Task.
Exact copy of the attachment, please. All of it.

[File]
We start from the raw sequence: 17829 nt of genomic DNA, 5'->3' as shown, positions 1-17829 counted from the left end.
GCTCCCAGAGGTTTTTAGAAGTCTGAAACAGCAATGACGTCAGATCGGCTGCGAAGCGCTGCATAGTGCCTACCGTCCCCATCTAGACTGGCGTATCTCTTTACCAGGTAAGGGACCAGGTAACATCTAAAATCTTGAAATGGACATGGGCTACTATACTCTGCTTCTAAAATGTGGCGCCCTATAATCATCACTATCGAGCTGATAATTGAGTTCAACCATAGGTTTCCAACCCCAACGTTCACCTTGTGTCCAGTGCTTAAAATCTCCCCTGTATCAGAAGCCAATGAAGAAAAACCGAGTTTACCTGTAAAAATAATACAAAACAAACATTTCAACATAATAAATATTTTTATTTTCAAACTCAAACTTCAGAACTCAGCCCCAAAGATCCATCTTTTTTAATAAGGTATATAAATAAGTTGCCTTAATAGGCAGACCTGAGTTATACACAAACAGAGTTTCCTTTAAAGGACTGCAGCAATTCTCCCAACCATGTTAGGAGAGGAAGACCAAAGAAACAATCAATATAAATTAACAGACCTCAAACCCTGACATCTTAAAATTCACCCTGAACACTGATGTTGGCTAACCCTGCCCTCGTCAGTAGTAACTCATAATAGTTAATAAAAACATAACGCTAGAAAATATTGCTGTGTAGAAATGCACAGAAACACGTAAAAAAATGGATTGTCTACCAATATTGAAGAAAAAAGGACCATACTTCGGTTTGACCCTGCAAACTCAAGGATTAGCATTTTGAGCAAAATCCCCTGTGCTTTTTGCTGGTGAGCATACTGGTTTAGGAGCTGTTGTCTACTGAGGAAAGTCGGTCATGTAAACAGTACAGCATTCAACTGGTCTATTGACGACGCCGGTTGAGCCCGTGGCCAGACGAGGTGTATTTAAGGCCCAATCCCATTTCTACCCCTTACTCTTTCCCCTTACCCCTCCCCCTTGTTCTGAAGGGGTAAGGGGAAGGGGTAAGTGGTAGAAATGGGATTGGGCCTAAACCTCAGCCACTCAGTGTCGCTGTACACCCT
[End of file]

We start from the raw sequence: 17829 nt of genomic DNA, 5'->3' as shown, positions 1-17829 counted from the left end.
GCTCCCAGAGGTTTTTAGAAGTCTGAAACAGCAATGACGTCAGATCGGCTGCGAAGCGCTGCATAGTGCCTACCGTCCCCATCTAGACTGGCGTATCTCTTTACCAGGTAAGGGACCAGGTAACATCTAAAATCTTGAAATGGACATGGGCTACTATACTCTGCTTCTAAAATGTGGCGCCCTATAATCATCACTATCGAGCTGATAATTGAGTTCAACCATAGGTTTCCAACCCCAACGTTCACCTTGTGTCCAGTGCTTAAAATCTCCCCTGTATCAGAAGCCAATGAAGAAAAACCGAGTTTACCTGTAAAAATAATACAAAACAAACATTTCAACATAATAAATATTTTTATTTTCAAACTCAAACTTCAGAACTCAGCCCCAAAGATCCATCTTTTTTAATAAGGTATATAAATAAGTTGCCTTAATAGGCAGACCTGAGTTATACACAAACAGAGTTTCCTTTAAAGGACTGCAGCAATTCTCCCAACCATGTTAGGAGAGGAAGACCAAAGAAACAATCAATATAAATTAACAGACCTCAAACCCTGACATCTTAAAATTCACCCTGAACACTGATGTTGGCTAACCCTGCCCTCGTCAGTAGTAACTCATAATAGTTAATAAAAACATAACGCTAGAAAATATTGCTGTGTAGAAATGCACAGAAACACGTAAAAAAATGGATTGTCTACCAATATTGAAGAAAAAAGGACCATACTTCGGTTTGACCCTGCAAACTCAAGGATTAGCATTTTGAGCAAAATCCCCTGTGCTTTTTGCTGGTGAGCATACTGGTTTAGGAGCTGTTGTCTACTGAGGAAAGTCGGTCATGTAAACAGTACAGCATTCAACTGGTCTATTGACGACGCCGGTTGAGCCCGTGGCCAGACGAGGTGTATTTAAGGCCCAATCCCATTTCTACCCCTTACTCTTTCCCCTTACCCCTCCCCCTTGTTCTGAAGGGGTAAGGGGAAGGGGTAAGTGGTAGAAATGGGATTGGGCCTAAACCTCAGCCACTCAGTGTCGCTGTACACCCT